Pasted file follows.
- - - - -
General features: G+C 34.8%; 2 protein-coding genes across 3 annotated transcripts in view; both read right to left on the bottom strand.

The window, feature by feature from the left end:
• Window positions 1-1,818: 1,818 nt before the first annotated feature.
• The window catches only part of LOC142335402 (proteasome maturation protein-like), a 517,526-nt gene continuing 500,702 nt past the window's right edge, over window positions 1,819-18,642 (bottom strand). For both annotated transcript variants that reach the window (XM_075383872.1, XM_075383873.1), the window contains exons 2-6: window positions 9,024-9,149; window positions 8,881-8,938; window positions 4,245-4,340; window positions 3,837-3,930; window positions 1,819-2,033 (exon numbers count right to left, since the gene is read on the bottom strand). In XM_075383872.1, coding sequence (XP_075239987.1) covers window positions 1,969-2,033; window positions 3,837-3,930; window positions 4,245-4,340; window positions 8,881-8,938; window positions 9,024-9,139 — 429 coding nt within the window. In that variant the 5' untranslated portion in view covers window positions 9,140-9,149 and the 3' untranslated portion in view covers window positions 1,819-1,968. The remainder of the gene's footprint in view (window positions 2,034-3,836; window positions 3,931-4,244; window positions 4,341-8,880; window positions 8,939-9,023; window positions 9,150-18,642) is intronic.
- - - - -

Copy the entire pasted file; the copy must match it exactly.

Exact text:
General features: G+C 34.8%; 2 protein-coding genes across 3 annotated transcripts in view; both read right to left on the bottom strand.

The window, feature by feature from the left end:
• Window positions 1-1,818: 1,818 nt before the first annotated feature.
• The window catches only part of LOC142335402 (proteasome maturation protein-like), a 517,526-nt gene continuing 500,702 nt past the window's right edge, over window positions 1,819-18,642 (bottom strand). For both annotated transcript variants that reach the window (XM_075383872.1, XM_075383873.1), the window contains exons 2-6: window positions 9,024-9,149; window positions 8,881-8,938; window positions 4,245-4,340; window positions 3,837-3,930; window positions 1,819-2,033 (exon numbers count right to left, since the gene is read on the bottom strand). In XM_075383872.1, coding sequence (XP_075239987.1) covers window positions 1,969-2,033; window positions 3,837-3,930; window positions 4,245-4,340; window positions 8,881-8,938; window positions 9,024-9,139 — 429 coding nt within the window. In that variant the 5' untranslated portion in view covers window positions 9,140-9,149 and the 3' untranslated portion in view covers window positions 1,819-1,968. The remainder of the gene's footprint in view (window positions 2,034-3,836; window positions 3,931-4,244; window positions 4,341-8,880; window positions 8,939-9,023; window positions 9,150-18,642) is intronic.